The cancellation of the National Day holiday, which celebrates the formation of the People’s Republic of China by Mao Zedong on Oct. 1, 1949, comes amid a call by Chen Quanguo to stamp out “large, medium or small-scale” incidents in Xinjiang ahead of the country’s five-yearly Party congress and start to President Xi Jinping’s second term in office.

Since Chen was appointed to run the region in August last year, he has initiated several harsh policies targeting the religious freedom of Uyghurs, and observers say the party chief expects his actions will earn him membership in the Politburo’s elite standing committee as the party reshuffles its leadership next week.

Wang Qing, a U.S.-based Chinese intellectual who lived in Xinjiang for many years, told RFA that while Chen may be serving his own ambitions by instituting tough measures in the region, such policies could never be implemented without Xi’s approval.

“At the moment Xi Jinping is struggling to maintain his authority, so he is pushing people like Chen Quanguo to find a solution [to stability issues in Xinjiang],” he said.

“But the solution he has found goes entirely against the tide of history,” he added, condemning measures that include the confiscation of Qurans and other religious items in Xinjiang, and a ban on Uyghurs from hotels nationwide, as examples of the communist party’s “anti-progress and backwards mentality.”

Wang noted that while Chen’s policies directly restrict the freedom of Uyghurs in Xinjiang, they also indirectly affect the lives of the Han Chinese who live there, provoking tensions between the two ethnic groups.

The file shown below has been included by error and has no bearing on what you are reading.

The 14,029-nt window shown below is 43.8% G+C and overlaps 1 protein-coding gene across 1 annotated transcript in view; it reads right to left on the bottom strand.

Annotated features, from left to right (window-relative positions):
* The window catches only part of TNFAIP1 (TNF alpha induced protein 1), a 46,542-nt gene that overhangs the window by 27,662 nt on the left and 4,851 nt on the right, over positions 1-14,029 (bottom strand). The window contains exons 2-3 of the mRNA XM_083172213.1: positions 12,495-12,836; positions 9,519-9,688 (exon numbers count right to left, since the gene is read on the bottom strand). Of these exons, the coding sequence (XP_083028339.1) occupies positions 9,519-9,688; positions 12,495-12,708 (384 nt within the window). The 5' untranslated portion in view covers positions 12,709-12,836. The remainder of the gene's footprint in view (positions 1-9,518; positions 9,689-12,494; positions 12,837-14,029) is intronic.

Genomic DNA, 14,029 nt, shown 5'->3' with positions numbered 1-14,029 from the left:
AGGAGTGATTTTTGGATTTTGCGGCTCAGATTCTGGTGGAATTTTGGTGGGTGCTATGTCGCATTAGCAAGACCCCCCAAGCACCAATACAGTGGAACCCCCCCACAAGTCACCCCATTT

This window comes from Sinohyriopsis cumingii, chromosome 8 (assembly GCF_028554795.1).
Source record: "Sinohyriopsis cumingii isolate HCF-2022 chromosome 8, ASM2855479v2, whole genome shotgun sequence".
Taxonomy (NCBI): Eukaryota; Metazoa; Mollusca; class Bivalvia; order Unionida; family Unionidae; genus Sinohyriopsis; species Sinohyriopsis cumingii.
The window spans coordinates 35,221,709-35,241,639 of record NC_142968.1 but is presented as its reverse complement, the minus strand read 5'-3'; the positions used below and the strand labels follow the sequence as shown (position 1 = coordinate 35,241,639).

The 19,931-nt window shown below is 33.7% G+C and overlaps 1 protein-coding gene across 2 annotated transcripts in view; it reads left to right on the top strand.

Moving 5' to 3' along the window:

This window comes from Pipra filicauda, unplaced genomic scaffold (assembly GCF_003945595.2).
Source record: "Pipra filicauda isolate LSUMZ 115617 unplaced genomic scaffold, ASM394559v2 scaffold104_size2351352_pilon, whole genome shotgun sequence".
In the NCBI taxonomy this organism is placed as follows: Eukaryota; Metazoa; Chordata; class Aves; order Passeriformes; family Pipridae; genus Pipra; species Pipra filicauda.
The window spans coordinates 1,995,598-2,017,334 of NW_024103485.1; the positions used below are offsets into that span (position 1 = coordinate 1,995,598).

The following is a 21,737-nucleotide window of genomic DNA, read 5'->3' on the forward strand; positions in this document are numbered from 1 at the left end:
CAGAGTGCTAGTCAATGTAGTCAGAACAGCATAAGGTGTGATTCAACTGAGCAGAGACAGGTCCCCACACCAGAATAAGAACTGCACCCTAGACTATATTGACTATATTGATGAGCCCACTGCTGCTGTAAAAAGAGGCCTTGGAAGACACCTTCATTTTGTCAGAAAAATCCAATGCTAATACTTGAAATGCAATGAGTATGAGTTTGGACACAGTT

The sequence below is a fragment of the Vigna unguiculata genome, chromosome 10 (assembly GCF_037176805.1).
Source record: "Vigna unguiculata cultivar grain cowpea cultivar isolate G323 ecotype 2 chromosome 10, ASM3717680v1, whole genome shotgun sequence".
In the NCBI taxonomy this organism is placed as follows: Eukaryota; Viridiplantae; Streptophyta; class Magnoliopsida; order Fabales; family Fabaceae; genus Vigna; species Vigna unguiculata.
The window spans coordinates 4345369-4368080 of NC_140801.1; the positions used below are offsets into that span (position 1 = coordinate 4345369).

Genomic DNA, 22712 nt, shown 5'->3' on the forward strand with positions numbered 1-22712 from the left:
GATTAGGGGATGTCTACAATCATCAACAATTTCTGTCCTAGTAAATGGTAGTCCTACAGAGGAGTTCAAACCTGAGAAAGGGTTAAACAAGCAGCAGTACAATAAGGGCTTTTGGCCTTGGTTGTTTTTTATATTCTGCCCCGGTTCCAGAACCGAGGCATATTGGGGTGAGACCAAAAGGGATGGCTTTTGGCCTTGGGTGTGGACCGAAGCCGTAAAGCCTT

“I believe that the Han Chinese also disagree with the ongoing policies, because when you live in that kind of environment, you feel the animosity of the Uyghur people directed against you,” he said.

“When you look into their eyes, see their body language or hear them speak, you will fully understand it … The Chinese people cannot live freely without concern for what might happen and the reality is that the Chinese government created this animosity and hatred.”

China regularly conducts “strike hard” campaigns in Xinjiang, including police raids on Uyghur households, restrictions on Islamic practices, and curbs on the culture and language of the Uyghur people, including videos and other material.

While China blames some Uyghurs for "terrorist" attacks, experts outside China say Beijing has exaggerated the threat from the Uyghurs and that repressive domestic policies are responsible for an upsurge in violence there that has left hundreds dead since 2009.

In a brief issued at the end of last month, the Washington-based Jamestown Foundation said that despite its short-term successes, Chen’s policing strategy risks damaging Xinjiang’s economy, stoking ethnic tensions, and alienating the local Han Chinese population.

“Chen Quanguo may have succeeded in squashing Uyghur resistance for now, but the human and economist costs might prove unsustainable in the long run,” the think tank warned.

Reported by RFA’s Uyghur Service. Translated by Mamatjan Juma. Written in English by Joshua Lipes.